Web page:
graycardinal: Alexis Castle, thoughtful (Alexis (thoughtful))
graycardinal ([personal profile] graycardinal) wrote in [community profile] crossovering 2017-06-16 05:27 am (UTC)

I am very much in agreement with this, and I'd like to take a moment to explain why.

Most of the multi-fandom exchanges in which I've taken part are deliberately constructed around the idea of story-as-gift -- the writer is strongly encouraged to create a story that will not merely meet a general standard, but one that will specifically address the recipient's wishes and desires. (Before anyone does a scream-and-leap, let me emphasize that this is NOT, repeat NOT, a criticism. Gift-oriented exchanges are absolutely a Good Thing, and I wouldn't be a long-term Yuletide veteran if I was at all uncomfortable with that structure.)

Crossovering, it seems to me, is a different animal. It is, far more than any other multi-fandom exchange I've been involved with, a challenge. [Indeed, I think its closest cousin in the immediate fic-producing universe is "A Ficathon Goes Into A Bar", which is explicitly a challenge rather than an exchange.] It's an exercise in flexing my writing muscles, doing something I typically haven't done before, thinking about particular fandoms in ways I haven't previously considered, and doing justice to two different source canons in the process.

I think that's both inevitable and appropriate. It's generally understood that writing crossovers at all -- let alone writing them well -- is more difficult than writing most other kinds of fic, which is why most multi-fandom gift exchanges count them as Extremely Optional at best. By extension, writing the particular crossover that a given recipient/requester most wants to read, in the particular pair/cluster of fic-universes under consideration, is likely to be even more difficult (and finding someone both willing and able to write That Particular Story -- and write it well -- is likely to be trickier still).

Which is why I like the bucket-list matching system as it currently functions. I like the element of surprise in receiving an assignment and looking through the possible fandom-pairs in my recipient's lists (there are usually several I'm potentially capable of writing). I like the flexibility of having multiple possible fandom-pairs in the matched bucket lists. And I like the specific challenge of finding interesting connections between the fandoms I ultimately pick from a recipient's bucket lists.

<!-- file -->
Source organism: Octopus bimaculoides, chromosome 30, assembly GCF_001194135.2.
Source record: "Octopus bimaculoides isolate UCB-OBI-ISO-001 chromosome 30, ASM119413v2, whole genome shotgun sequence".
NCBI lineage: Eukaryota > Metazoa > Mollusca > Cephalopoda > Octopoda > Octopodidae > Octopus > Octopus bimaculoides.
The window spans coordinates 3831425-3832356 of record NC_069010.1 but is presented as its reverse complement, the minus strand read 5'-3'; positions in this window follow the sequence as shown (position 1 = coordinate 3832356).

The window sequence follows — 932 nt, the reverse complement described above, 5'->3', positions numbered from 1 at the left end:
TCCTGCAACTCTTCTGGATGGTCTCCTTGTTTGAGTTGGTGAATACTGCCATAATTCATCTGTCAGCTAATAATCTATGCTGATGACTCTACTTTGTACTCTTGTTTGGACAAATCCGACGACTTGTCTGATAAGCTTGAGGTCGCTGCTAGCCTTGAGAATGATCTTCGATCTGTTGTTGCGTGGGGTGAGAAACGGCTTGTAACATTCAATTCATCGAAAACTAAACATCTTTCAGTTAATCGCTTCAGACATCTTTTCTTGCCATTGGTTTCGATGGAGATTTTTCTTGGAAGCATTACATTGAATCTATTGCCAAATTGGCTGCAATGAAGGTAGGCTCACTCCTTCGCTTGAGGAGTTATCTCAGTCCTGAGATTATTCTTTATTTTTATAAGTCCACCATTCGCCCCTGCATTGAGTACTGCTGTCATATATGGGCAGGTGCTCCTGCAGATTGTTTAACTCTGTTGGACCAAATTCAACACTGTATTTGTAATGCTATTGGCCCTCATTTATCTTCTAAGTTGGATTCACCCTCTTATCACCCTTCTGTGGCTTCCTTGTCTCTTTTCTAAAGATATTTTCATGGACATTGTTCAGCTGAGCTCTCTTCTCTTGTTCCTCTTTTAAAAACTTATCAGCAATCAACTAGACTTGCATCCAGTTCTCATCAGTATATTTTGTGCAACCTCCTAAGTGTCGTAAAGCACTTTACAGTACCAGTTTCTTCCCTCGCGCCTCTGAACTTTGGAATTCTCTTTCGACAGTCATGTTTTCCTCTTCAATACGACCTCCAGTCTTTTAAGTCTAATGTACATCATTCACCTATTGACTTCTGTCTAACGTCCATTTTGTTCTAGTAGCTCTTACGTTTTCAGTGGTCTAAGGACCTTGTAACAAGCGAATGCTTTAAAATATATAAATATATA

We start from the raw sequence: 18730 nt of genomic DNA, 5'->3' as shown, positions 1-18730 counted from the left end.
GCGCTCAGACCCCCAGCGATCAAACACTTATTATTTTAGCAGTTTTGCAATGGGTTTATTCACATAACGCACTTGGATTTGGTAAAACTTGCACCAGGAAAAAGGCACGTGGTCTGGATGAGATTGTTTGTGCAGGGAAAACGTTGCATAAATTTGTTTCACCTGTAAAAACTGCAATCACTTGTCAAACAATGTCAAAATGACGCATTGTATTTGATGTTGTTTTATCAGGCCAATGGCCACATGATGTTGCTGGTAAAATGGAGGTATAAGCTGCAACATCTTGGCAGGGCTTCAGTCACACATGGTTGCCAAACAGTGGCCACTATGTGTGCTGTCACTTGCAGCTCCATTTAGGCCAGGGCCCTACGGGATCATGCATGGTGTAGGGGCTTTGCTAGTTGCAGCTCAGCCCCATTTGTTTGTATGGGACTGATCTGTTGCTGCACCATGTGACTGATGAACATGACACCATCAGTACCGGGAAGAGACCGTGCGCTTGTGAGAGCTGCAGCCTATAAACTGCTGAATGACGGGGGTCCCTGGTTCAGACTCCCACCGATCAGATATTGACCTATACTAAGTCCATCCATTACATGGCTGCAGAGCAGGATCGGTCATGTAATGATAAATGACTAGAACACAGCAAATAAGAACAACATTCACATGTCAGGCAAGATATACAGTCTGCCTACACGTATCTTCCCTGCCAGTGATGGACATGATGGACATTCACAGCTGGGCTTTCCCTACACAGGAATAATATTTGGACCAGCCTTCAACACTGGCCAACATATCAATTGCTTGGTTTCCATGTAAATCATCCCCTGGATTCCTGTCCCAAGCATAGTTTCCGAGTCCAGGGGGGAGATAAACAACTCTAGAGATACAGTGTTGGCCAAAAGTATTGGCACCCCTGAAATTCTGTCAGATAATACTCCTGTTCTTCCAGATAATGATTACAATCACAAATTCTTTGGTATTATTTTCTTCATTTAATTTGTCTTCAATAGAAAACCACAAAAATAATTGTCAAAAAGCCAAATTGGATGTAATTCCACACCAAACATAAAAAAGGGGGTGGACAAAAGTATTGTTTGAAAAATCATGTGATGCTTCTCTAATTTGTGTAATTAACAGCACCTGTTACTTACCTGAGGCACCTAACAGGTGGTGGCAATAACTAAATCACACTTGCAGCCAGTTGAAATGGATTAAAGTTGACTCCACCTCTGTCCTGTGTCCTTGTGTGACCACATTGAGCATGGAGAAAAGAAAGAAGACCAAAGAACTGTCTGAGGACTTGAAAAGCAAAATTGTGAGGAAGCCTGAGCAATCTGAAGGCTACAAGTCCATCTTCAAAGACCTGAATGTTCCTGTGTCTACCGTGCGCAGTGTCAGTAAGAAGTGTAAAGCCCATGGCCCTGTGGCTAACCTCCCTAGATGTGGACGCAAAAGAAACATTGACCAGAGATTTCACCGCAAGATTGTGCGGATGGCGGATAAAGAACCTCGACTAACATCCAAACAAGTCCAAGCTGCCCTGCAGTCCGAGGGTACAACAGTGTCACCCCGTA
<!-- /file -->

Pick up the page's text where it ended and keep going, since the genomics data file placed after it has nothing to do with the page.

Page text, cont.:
On the opposite side of the coin: as a requester of crossovers, I am almost never motivated to request fandoms with specific character relationships in mind. Thus if I request Stargate SG-1 and the Marvel Cinematic Universe, it isn't because I want to see Vala/Loki fic (although I would read the heck out of a Vala/Loki fic if someone wrote one); it's because I want to see how someone not-me might put those two canons together...which might or might not involve throwing Vala and Loki into contact with one another. Maybe my writer will put General Hammond and the Black Widow together instead -- and that would be totally cool with me.

Thus: if matching went to pre-set Fandom/Fandom pairs, I might still play, but the thrill of the thing would likely be much diminished for me. If it went to Characters (Fandom)/Characters (Fandom), or to specific Person (Canon A) - Person (Canon B) matching, I would almost certainly not play, because that framework runs strongly counter to my writing process. (If Not Prime Time sticks with relationship matching next year, I may permanently -- if regretfully -- drop that one from my rotation.) I emphasize here that I don't think there's anything inherently wrong with relationship-based matching; it's just that I don't think I'm compatible with it.

Post a comment in response:

From:
Anonymous
OpenID
Identity URL: 
User
Account name:
Password:
If you don't have an account you can create one now.
Subject:
HTML doesn't work in the subject.

Message:

 
Notice: This account is set to log the IP addresses of everyone who comments.
Links will be displayed as unclickable URLs to help prevent spam.